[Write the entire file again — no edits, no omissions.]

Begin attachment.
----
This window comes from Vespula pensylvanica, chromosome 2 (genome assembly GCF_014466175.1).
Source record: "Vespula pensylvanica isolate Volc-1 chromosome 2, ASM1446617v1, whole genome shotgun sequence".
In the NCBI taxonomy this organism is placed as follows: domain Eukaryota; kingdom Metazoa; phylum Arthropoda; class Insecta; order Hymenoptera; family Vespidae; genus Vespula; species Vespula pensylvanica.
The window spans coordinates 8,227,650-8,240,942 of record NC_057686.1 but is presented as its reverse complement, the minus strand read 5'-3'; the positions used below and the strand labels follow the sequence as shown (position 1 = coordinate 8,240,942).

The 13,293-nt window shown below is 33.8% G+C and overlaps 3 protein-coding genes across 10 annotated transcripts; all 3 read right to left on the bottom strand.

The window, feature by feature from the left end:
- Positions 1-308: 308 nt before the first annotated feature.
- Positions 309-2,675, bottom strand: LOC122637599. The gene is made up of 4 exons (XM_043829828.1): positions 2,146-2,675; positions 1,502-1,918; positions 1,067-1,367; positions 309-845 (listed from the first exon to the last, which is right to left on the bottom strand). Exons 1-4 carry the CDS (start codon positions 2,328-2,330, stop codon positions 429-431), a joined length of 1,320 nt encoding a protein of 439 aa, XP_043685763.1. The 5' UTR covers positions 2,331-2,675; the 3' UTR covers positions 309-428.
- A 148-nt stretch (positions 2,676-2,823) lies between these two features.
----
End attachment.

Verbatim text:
This window comes from Vespula pensylvanica, chromosome 2 (genome assembly GCF_014466175.1).
Source record: "Vespula pensylvanica isolate Volc-1 chromosome 2, ASM1446617v1, whole genome shotgun sequence".
In the NCBI taxonomy this organism is placed as follows: domain Eukaryota; kingdom Metazoa; phylum Arthropoda; class Insecta; order Hymenoptera; family Vespidae; genus Vespula; species Vespula pensylvanica.
The window spans coordinates 8,227,650-8,240,942 of record NC_057686.1 but is presented as its reverse complement, the minus strand read 5'-3'; the positions used below and the strand labels follow the sequence as shown (position 1 = coordinate 8,240,942).

The 13,293-nt window shown below is 33.8% G+C and overlaps 3 protein-coding genes across 10 annotated transcripts; all 3 read right to left on the bottom strand.

The window, feature by feature from the left end:
- Positions 1-308: 308 nt before the first annotated feature.
- Positions 309-2,675, bottom strand: LOC122637599. The gene is made up of 4 exons (XM_043829828.1): positions 2,146-2,675; positions 1,502-1,918; positions 1,067-1,367; positions 309-845 (listed from the first exon to the last, which is right to left on the bottom strand). Exons 1-4 carry the CDS (start codon positions 2,328-2,330, stop codon positions 429-431), a joined length of 1,320 nt encoding a protein of 439 aa, XP_043685763.1. The 5' UTR covers positions 2,331-2,675; the 3' UTR covers positions 309-428.
- A 148-nt stretch (positions 2,676-2,823) lies between these two features.